Michelle Pitcel, Graduate Student
Department of Atmospheric Sciences
University of Illinois
Date: Wednesday, December 9, 2009
3:00 pm: Conversation and Cookies in Room 108 Atmospheric Sciences Building
3:30 pm: Seminar in Room 114 Transportation Building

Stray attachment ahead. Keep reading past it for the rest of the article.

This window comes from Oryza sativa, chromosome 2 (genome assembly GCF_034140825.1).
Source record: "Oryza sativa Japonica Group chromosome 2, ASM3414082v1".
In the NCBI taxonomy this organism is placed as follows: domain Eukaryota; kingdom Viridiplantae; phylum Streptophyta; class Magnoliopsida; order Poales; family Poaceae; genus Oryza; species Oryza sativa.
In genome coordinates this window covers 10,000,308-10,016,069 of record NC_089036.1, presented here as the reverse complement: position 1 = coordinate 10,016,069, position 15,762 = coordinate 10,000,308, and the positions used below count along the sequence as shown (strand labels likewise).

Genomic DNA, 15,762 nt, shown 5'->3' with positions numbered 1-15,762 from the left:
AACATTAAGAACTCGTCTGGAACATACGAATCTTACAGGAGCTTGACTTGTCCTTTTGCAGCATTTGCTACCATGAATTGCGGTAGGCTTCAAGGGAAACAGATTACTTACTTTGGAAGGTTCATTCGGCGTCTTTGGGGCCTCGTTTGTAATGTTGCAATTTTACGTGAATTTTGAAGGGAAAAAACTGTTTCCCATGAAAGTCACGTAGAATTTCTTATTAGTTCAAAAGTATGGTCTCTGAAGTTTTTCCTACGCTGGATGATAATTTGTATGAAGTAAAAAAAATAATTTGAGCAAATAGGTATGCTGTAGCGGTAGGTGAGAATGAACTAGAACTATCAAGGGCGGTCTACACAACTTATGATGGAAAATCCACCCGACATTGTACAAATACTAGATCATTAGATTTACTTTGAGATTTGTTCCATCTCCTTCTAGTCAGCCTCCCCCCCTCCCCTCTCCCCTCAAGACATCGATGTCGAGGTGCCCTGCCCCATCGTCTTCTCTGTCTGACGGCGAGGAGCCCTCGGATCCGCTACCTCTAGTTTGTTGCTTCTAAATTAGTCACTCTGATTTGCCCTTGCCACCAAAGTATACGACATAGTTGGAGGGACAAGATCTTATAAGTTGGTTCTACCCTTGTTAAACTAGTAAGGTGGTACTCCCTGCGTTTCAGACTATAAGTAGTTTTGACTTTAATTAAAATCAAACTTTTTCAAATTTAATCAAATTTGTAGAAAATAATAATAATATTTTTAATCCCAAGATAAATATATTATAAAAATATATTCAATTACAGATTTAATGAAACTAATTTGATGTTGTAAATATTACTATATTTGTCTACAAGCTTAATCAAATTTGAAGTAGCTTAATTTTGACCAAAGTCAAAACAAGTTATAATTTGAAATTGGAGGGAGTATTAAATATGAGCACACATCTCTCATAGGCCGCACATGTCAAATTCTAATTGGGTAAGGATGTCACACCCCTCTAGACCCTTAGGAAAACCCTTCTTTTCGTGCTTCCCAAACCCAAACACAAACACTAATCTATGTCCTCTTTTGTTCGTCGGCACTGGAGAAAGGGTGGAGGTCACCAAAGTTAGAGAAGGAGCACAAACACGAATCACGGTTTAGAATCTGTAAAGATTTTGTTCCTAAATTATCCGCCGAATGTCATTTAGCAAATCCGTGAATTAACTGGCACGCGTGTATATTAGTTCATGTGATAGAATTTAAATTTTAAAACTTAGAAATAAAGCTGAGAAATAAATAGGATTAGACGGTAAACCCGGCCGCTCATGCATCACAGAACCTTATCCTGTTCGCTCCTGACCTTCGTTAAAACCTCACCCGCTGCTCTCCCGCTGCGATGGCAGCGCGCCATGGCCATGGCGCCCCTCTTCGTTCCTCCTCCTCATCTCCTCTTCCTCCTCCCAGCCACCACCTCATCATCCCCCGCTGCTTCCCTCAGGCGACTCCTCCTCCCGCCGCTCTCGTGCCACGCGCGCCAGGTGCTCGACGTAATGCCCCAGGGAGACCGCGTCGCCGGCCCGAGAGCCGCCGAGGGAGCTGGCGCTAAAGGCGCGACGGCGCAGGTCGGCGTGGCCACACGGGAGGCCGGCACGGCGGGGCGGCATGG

Mesoscale Gravity Waves (MGWs) are large pressure perturbations that tend to occur behind Mesoscale Convective Systems (MCSs) in summer and over warm frontal surfaces behind elevated convection in winter. MGWs are associated with damaging winds, moderate to heavy precipitation, and occasional heat bursts at the surface. The forcing mechanism for MGWs in this study is hypothesized to be evaporative cooling occurring behind the convective line in the area of the stratiform region. This evaporatively-cooled air generates a downdraft that then depresses the surface-based stable layer and causes pressure decreases, strong wind speeds and MGW genesis. Using the Weather Research and Forecast Model (WRF) version 3.0, evaporative cooling is simulated using an imposed cold thermal. Sensitivity studies are conducted to examine the response of MGW structure to different thermal and shear profiles where the strength and depth of the inversion are varied, as well as the amount of wind shear. MGWs are characterized in terms of wind speed perturbations (U’), temperature perturbations (T’), pressure perturbations (P’), potential temperature perturbations (Θ’), and the correlation coefficient (r) between U’ and P’. “Regime Diagrams” that relate these variables are used to measure MGW activity. These diagrams portray the response of the MGW to the above variables in order to better understand the formation, causes, and intensity of MGWs.
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